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The chances of a Labour landslide are diminishing by the day

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Monday 01 January 2024 18:47 GMT
The longer the wait for a general election, the smaller Keir Starmer’s win
The longer the wait for a general election, the smaller Keir Starmer’s win (PA)

As much as my heart wishes it, my realistic head reminds me of the enormous task required for Labour to not only win a general election at any point in 2024 but to maintain a working majority for the full term of parliament.

Reversing the Tories’ 2019 election result would be on a scale hardly ever seen in modern British history – 1906, 1945 and 1997 are rare examples. That it can happen and, in each instance, on a left-of-centre programme offers some hope this can be repeated.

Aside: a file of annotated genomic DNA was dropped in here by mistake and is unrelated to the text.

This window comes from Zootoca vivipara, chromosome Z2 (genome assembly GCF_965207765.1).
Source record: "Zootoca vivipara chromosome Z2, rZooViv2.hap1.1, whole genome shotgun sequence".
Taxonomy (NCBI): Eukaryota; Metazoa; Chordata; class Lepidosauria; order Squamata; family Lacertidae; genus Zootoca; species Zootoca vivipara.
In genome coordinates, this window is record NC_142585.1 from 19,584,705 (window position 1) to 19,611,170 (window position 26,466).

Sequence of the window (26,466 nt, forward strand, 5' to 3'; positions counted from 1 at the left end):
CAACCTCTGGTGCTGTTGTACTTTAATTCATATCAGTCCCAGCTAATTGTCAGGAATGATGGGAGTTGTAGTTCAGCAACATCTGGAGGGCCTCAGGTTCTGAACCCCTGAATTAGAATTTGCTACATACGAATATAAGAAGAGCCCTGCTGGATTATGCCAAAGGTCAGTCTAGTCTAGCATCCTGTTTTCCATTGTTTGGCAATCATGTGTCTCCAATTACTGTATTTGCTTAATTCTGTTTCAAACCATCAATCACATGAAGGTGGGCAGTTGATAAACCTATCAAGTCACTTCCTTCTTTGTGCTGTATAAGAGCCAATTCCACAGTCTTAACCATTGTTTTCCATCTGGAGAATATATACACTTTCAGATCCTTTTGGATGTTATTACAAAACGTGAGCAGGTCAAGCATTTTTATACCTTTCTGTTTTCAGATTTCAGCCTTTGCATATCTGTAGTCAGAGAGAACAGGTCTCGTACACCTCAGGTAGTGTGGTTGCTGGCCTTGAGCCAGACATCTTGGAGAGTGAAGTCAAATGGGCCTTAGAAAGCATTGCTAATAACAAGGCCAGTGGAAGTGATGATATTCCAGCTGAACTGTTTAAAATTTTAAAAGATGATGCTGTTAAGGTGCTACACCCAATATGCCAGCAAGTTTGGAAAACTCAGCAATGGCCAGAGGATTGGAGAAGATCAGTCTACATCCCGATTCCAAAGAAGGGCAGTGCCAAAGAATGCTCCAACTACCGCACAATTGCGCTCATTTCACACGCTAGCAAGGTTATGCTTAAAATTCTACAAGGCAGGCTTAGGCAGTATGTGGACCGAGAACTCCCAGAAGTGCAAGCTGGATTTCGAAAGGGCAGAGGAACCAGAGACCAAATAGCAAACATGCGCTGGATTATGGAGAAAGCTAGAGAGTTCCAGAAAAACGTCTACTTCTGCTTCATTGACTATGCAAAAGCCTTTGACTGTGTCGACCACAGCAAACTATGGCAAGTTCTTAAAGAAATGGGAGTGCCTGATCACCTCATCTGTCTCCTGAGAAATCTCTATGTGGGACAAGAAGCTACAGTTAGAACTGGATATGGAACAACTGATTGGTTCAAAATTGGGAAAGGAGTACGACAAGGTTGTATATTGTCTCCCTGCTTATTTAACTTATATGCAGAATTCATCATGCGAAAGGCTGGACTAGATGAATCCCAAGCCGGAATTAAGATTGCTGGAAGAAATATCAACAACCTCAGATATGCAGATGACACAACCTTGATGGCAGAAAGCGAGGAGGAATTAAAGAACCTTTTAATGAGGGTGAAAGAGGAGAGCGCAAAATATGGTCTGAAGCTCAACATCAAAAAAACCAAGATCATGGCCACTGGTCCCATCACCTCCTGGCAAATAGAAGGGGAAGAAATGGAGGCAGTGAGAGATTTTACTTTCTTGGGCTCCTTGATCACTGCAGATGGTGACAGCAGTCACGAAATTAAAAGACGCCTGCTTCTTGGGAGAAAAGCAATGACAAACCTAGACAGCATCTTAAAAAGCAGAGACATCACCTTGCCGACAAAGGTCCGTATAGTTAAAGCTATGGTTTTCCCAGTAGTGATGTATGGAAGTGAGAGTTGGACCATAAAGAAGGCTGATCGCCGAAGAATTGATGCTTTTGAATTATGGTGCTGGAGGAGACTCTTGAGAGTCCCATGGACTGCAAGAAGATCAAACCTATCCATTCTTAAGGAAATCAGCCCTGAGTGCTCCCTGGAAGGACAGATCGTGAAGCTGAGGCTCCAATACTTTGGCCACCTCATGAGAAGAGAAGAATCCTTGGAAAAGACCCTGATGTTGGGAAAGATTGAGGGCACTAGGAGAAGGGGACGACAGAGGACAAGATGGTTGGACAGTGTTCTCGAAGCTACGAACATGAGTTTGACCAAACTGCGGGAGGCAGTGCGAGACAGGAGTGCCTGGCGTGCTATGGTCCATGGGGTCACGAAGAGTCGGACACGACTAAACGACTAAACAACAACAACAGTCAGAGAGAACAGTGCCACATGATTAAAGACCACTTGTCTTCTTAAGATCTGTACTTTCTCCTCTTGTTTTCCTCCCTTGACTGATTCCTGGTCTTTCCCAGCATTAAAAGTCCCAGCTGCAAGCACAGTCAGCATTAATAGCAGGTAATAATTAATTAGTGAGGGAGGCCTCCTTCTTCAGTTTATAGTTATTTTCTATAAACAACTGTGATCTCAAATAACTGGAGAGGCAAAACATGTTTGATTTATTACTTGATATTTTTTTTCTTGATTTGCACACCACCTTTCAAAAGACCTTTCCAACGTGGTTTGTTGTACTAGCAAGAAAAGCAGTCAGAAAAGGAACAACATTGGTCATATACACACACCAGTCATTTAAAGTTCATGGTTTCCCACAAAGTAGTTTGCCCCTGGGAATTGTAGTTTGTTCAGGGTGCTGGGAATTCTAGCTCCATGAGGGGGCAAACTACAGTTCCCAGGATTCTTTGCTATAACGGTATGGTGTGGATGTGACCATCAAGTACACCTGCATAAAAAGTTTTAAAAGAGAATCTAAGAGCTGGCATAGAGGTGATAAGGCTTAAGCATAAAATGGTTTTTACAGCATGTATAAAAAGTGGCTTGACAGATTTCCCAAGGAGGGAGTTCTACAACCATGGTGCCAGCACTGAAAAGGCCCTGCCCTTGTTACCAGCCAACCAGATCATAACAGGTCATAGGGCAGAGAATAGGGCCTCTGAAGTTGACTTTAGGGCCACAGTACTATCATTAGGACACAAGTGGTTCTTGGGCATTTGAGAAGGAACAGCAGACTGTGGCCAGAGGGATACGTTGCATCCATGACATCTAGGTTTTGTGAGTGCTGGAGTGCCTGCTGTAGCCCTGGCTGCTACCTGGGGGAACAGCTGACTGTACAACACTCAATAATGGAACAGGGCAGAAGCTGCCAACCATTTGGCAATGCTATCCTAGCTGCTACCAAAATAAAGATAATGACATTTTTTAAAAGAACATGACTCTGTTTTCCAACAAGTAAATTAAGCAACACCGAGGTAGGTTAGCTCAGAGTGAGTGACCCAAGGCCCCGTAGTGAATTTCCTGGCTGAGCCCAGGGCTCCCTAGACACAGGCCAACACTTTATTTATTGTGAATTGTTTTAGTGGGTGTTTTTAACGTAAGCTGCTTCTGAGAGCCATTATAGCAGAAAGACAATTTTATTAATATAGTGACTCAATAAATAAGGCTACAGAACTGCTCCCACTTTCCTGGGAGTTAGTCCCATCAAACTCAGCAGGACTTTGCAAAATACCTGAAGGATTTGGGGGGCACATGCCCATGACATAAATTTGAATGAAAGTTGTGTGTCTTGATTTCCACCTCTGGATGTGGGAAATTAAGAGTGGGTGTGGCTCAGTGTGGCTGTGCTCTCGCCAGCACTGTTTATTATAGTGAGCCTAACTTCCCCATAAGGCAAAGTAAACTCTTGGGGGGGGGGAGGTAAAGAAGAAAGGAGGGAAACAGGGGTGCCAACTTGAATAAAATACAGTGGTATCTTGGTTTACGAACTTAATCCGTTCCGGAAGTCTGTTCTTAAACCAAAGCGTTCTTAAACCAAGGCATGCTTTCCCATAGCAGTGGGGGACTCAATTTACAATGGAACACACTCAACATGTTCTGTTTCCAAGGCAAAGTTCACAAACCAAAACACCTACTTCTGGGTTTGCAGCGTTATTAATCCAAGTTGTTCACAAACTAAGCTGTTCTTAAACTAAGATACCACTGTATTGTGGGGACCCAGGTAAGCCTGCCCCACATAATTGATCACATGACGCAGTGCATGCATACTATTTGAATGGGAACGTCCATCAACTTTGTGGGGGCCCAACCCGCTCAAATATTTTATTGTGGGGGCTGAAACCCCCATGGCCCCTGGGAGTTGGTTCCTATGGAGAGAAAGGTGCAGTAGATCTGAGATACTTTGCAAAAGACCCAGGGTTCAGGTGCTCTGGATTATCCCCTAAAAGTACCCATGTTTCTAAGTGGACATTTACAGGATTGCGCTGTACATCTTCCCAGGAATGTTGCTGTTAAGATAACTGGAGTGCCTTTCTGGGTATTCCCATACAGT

However, the tendency is for gaping polling advantages to narrow as the election day draws closer, while the inevitable instinct of the governing party is to entice back its traditional voter base with desperate tax giveaways – as appears likely with Jeremy Hunt's early March Budget, and so diminish the chances of a Labour landslide.

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